Personally, the biggest roadblocks to my professional fulfillment are not my children. I’m a language teacher, and I suffer from the lack of interest in languages, from cuts to humanities programs, from universities hiring more and more adjuncts and fewer professors, from the non-academic (and sometimes academic as well) job market being terribly rigged, with every position advertised being already promised to someone.

    • pato says:

      Well, I don´t have children and I think that the world would be better if people stopped having them. We are 7 billion. A great part of that number is poor (even in rich countries), a great part is abused, a great part is ensalved, a great part is unemployed, etc. What is the benefit of creating more people?? Specially when there are so many orphans, why don´t adopting one? And why are there so many abandoned kids? I could go on and on.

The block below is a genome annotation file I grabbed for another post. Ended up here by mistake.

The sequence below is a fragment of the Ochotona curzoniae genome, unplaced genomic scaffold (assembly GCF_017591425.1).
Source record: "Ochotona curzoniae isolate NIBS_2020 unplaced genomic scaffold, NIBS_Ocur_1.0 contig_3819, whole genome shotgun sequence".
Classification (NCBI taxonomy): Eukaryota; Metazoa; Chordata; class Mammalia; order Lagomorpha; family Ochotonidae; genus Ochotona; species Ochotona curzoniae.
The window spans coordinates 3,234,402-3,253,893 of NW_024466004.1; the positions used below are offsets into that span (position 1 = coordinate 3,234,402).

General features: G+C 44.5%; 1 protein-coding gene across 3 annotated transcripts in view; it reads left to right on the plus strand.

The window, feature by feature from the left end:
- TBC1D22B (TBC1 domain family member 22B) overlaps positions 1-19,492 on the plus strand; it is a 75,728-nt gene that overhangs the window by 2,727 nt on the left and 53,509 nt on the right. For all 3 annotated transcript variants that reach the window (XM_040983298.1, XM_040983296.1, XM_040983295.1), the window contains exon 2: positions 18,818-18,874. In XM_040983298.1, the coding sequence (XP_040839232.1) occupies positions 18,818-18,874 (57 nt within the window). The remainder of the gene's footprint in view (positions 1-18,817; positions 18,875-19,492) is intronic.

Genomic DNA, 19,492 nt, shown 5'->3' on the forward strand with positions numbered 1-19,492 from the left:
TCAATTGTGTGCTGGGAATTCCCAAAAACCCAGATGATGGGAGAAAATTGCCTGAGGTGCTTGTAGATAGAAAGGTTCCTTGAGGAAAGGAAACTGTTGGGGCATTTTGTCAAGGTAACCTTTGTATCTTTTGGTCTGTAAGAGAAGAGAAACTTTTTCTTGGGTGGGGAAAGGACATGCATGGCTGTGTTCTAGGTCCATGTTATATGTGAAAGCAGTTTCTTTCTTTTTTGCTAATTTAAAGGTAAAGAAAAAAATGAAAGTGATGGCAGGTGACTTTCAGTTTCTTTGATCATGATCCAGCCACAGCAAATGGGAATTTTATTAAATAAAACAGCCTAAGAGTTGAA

Long time ago I wanted to adopt (a pregnancy was not attractive at all to me) but then I understood that motherhood wasn´t for me. I don´t want to be responsible for anyone´s life. People should think that before having kids. Lots of them shouldn´t have kids.

    • pato says:

      I just read you answered a similar argument below. And you´re right, the discussion was about ruling the world, not making it better.
      I don´t think that with just not having kids women could do it, that and a lot of other things would do it, but it would be a first step.

  15. MrsBPitt says:

    Personally, I think if a woman doesn’t want to have a child, that’s great! And if they do, that’s great ,too! But, I really think women all over the world should restrict how many children they do have. Over population is for real! Maybe Kim meant, women should stop letting men dictate how many children a woman has…you know the old “barefoot and pregnant” thing….